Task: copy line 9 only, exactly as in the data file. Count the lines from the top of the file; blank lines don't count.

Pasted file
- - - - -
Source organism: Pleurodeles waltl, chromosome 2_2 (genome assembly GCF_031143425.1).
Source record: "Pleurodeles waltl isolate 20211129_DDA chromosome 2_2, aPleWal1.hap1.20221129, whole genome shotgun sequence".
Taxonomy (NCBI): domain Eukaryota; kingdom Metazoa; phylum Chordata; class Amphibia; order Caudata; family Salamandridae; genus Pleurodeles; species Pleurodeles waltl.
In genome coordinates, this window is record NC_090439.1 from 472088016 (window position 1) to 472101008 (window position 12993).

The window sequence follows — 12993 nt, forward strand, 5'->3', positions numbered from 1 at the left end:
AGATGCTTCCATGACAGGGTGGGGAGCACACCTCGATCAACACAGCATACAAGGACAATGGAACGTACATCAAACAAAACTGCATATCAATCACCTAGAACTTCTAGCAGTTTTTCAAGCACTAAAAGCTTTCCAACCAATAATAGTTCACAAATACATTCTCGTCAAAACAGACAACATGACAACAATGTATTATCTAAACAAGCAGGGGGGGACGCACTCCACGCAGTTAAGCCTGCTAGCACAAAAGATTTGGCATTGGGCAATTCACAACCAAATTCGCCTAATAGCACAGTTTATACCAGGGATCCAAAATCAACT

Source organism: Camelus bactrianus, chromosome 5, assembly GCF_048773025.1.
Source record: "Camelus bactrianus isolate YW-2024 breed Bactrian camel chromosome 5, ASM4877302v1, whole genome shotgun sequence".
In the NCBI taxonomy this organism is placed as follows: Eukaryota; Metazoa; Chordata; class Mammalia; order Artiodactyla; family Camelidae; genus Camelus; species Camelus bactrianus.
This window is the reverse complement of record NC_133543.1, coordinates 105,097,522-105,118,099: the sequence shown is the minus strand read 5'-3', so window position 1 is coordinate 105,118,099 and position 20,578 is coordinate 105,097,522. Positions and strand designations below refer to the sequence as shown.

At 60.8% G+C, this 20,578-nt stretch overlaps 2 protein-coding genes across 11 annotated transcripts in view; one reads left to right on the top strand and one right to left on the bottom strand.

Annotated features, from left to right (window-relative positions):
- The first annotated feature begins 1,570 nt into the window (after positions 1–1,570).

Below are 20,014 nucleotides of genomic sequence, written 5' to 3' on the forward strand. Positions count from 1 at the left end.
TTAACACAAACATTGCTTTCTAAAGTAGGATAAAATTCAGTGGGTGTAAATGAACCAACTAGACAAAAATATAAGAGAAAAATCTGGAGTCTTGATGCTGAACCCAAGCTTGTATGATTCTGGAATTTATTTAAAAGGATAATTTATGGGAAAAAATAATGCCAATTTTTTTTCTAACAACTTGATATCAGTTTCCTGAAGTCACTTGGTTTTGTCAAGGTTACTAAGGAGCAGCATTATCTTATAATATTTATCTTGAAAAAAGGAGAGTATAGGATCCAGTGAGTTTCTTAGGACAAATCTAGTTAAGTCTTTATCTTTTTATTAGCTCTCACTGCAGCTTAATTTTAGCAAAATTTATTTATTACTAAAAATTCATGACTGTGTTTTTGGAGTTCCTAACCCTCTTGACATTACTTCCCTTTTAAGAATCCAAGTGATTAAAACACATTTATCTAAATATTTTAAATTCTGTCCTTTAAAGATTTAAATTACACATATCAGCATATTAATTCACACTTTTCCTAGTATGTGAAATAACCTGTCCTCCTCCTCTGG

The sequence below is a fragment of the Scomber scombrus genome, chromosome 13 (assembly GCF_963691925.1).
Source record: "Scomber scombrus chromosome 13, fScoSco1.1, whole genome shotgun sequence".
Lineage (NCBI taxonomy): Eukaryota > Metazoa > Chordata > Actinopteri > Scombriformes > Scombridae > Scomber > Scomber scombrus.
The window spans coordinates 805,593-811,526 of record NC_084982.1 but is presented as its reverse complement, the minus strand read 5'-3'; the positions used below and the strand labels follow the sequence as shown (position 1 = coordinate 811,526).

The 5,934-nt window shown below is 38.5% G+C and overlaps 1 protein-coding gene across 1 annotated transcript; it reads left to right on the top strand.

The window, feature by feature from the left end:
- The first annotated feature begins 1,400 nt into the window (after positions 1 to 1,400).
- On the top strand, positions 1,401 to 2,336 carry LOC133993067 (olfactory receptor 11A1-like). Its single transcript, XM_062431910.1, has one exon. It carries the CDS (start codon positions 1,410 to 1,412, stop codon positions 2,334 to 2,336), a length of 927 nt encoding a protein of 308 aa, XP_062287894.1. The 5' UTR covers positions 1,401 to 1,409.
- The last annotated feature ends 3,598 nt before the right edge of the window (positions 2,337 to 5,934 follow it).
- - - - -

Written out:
In the NCBI taxonomy this organism is placed as follows: Eukaryota; Metazoa; Chordata; class Mammalia; order Artiodactyla; family Camelidae; genus Camelus; species Camelus bactrianus.